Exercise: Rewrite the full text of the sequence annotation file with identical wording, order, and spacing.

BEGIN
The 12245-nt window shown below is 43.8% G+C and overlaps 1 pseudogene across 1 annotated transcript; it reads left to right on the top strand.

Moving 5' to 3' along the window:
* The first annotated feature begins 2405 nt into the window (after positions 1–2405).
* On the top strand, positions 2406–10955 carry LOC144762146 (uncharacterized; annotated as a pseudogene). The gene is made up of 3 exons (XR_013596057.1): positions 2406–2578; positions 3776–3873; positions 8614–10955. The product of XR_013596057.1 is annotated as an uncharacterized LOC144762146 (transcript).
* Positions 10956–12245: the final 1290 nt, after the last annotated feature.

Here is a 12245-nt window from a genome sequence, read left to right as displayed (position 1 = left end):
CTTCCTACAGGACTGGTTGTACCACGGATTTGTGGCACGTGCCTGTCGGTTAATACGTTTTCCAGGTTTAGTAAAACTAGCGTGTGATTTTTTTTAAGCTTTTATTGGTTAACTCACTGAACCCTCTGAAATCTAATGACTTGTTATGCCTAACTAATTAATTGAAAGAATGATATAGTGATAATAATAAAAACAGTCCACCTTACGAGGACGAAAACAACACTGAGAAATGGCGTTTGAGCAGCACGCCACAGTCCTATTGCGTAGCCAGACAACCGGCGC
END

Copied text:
The 12245-nt window shown below is 43.8% G+C and overlaps 1 pseudogene across 1 annotated transcript; it reads left to right on the top strand.

Moving 5' to 3' along the window:
* The first annotated feature begins 2405 nt into the window (after positions 1–2405).
* On the top strand, positions 2406–10955 carry LOC144762146 (uncharacterized; annotated as a pseudogene). The gene is made up of 3 exons (XR_013596057.1): positions 2406–2578; positions 3776–3873; positions 8614–10955. The product of XR_013596057.1 is annotated as an uncharacterized LOC144762146 (transcript).
* Positions 10956–12245: the final 1290 nt, after the last annotated feature.

Here is a 12245-nt window from a genome sequence, read left to right as displayed (position 1 = left end):
CTTCCTACAGGACTGGTTGTACCACGGATTTGTGGCACGTGCCTGTCGGTTAATACGTTTTCCAGGTTTAGTAAAACTAGCGTGTGATTTTTTTTAAGCTTTTATTGGTTAACTCACTGAACCCTCTGAAATCTAATGACTTGTTATGCCTAACTAATTAATTGAAAGAATGATATAGTGATAATAATAAAAACAGTCCACCTTACGAGGACGAAAACAACACTGAGAAATGGCGTTTGAGCAGCACGCCACAGTCCTATTGCGTAGCCAGACAACCGGCGC